SARS-CoV-2 or the Severe Acute Respiratory Syndrome Coronavirus 2 is the causative agent of the current COVID-19 pandemic. According to Wikipedia, “It was first identified in December 2019 in Wuhan, the capital of China’s Hubei province, and has since spread globally, resulting in an ongoing pandemic. The very first case of this virus was reported back in December 2019”.
Unfortunately, the disease seems to have spread quickly to many countries now leaving millions infected and thousands dead. The sad part is, not much is known about the behaviour of this novel virus and hence the treatment options are few although research is being carried out frantically by most nations to figure things out. Therefore, it is imperative to pep up the investigations concerning the virology of SARS-CoV-2 with an insight into the necessary biological and immunological processes underlying the clinical expressions of COVID-19 for identification and comprehensive designing of effective therapies.
As the virus itself is new, it is logical to expect our immune systems to be caught unawares as to how to fight this intruder. Unfortunately for now, the only best option available for all those millions infected worldwide is the ability of their immune systems to tackle the culprit as there are no sure-shot drugs or vaccines available. Of course, this might sound a little scary but undoubtedly, a strong immune system would be successful enough to either ward off the infection on the whole or at least might be able to get away with very mild illness. The funny part again is that the response of the immune system is pretty much unpredictable and varies amongst individuals. This makes it hard to identify how and when to infringe when it’s overwhelmed.
It is thus very central to understand exactly how the immune system wrestles the disease if we propose to slow it down. There are these particular cells in our body known as Lymphocytes which are nothing but the white blood cells that are crucial to our immune systems. There are three main types known as T cells, B cells and natural killer cells. Lymphocytes are part of our immune defense and aid in identifying antigens. They then produce antibodies which destroy the antigens. T cells, sub-divided into CD4 and CD8 cells aim at recognising the foreign cells or the antigens which are then presented to the B cells which kill them. The B cells make antibodies that target sick cells and eradicate them from the body. The antibodies thus produced stick around for a long time in the body after the termination of infection to evade any such future invasion.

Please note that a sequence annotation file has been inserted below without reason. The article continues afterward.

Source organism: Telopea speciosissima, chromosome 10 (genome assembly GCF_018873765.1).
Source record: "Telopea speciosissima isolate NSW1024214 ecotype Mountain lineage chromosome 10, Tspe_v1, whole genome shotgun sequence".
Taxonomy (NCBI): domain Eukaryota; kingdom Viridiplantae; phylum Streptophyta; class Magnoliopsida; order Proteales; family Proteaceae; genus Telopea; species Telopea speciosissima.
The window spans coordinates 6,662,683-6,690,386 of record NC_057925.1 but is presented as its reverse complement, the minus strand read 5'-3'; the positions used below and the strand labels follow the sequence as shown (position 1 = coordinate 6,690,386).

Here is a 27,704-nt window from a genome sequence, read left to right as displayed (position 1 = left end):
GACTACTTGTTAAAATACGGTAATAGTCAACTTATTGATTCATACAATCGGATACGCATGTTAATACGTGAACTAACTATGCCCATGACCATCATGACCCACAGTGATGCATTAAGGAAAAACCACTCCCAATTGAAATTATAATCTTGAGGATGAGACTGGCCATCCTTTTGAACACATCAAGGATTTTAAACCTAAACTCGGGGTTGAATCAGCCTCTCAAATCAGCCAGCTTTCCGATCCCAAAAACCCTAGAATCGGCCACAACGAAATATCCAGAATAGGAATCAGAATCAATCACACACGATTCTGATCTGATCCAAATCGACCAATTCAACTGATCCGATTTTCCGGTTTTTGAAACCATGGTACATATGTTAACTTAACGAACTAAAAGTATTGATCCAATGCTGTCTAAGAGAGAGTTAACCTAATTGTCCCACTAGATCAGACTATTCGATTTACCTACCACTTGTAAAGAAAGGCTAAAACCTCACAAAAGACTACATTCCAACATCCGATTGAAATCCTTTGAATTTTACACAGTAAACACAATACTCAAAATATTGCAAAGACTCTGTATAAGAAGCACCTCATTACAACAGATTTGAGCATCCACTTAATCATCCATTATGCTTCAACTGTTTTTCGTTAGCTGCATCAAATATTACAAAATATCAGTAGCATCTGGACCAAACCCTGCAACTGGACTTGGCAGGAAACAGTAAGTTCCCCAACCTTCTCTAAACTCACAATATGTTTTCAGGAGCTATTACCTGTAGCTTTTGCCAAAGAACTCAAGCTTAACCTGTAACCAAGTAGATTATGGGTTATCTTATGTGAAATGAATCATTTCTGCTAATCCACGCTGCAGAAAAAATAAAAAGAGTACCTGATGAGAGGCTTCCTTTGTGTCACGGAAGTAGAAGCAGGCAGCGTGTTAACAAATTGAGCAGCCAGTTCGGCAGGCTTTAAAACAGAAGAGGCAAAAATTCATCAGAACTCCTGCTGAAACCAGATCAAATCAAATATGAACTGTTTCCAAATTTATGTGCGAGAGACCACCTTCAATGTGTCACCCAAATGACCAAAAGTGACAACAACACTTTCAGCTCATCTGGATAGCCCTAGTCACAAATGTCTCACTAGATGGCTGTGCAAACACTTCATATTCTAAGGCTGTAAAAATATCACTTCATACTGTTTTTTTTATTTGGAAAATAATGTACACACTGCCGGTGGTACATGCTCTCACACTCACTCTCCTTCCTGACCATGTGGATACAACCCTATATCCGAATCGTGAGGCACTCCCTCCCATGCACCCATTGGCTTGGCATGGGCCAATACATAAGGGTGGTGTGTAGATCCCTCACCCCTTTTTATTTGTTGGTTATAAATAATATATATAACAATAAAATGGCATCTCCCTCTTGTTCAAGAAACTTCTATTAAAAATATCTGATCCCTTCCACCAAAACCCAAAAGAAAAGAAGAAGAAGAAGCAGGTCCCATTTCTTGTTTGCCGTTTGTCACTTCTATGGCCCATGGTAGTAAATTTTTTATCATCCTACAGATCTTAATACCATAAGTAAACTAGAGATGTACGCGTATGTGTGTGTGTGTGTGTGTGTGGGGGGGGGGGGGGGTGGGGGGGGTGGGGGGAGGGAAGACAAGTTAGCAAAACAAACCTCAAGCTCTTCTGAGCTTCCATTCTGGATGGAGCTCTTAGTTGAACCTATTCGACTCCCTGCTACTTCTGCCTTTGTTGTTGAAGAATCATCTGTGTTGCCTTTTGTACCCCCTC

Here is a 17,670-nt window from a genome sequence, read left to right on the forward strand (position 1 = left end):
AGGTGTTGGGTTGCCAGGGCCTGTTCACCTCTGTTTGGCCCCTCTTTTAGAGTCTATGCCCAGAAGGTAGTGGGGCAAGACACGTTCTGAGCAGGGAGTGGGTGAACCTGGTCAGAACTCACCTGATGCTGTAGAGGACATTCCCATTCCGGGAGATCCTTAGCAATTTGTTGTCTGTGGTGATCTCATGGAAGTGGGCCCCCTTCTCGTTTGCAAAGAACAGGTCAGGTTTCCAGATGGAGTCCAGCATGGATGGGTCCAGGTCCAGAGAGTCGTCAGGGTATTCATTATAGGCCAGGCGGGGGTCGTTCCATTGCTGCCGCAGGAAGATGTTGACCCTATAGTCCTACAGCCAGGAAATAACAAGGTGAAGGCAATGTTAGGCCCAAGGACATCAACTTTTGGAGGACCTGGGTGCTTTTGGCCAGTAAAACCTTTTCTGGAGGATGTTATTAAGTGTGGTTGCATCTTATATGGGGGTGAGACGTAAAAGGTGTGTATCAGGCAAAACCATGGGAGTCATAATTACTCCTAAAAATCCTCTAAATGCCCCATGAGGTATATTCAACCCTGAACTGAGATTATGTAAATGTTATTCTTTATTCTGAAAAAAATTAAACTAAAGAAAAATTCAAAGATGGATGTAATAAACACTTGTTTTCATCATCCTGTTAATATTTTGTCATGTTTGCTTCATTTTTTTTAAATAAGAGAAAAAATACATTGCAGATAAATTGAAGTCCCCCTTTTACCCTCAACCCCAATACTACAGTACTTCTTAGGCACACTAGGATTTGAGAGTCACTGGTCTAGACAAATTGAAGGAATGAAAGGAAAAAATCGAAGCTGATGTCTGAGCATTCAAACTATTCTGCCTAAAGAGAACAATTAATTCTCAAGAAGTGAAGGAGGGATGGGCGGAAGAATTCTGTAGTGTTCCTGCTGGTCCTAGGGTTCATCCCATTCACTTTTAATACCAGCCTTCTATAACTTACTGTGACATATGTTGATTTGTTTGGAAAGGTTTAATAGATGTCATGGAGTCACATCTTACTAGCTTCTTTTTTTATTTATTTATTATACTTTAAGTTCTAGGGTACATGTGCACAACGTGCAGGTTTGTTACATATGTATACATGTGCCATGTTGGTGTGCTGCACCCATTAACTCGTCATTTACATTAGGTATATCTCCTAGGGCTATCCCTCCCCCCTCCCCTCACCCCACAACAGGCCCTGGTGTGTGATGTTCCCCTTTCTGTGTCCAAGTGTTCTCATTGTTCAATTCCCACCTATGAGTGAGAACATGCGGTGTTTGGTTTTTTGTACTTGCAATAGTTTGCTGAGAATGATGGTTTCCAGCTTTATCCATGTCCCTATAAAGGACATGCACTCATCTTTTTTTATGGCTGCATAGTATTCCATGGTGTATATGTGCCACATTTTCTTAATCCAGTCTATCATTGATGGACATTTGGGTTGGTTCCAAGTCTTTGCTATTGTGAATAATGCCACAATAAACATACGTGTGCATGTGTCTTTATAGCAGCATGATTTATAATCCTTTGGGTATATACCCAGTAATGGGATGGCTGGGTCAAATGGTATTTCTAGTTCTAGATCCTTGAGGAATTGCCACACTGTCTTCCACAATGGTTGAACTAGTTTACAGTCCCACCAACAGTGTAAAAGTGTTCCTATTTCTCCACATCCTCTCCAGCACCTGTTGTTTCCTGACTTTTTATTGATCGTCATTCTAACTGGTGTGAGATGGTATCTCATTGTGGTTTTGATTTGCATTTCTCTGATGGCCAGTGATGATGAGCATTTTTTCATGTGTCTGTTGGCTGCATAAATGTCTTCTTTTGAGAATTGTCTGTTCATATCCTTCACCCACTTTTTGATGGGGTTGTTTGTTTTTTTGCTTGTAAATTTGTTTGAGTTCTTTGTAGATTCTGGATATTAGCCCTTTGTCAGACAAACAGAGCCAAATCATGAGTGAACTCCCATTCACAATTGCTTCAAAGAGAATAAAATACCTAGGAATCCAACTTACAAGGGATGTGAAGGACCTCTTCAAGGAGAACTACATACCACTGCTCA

This broad background can help us comprehend a common feature of COVID-19. Most people who caught COVID-19 fell sick in two phases. First, they felt exhausted and whacked, but then they happened to bounce back. T cells play a central role in the immune response and hence once they kick in, people start feeling better.
Now this transitory recovery can deliver a false sense of retreat of the infection. T-cells may be able to keep the virus away for a short period, but if the infection continues, the body will need to make more antibodies to fight it. When this happens, the immune system will release cytokines that kick-start a fever to get rid of the virus. Regrettably, all that heat and inflammation can prove to be tough on the vital organs, especially in those with underlying co-morbidities.
In all honesty, there’s so much we still don’t know about the way the immune system functions. T cells apparently tend to grow weaker with age. Moreover, to what extent can the B cells be able to create SARS-CoV-2-specific antibodies and what number of antibodies would incite the required immune reaction, and for how long would they be able to stay around to significantly fight any upcoming infections are matters to look into.
Unraveling these details will be of utmost importance for fabricating the right tools to help the world curb the spread and limit the death toll of COVID-19. Testing, treatment options and vaccines are by far the most anticipated lookouts concerning this disease. Serology testing, plasma therapy and drugs like Hydroxy Chloroquine (HCQ) and Remdesivir are being tried while many nations are on the way with their trials of vaccines. All in all, it will take some time before the exact line of treatment for this COVID-19 pandemic is finalised.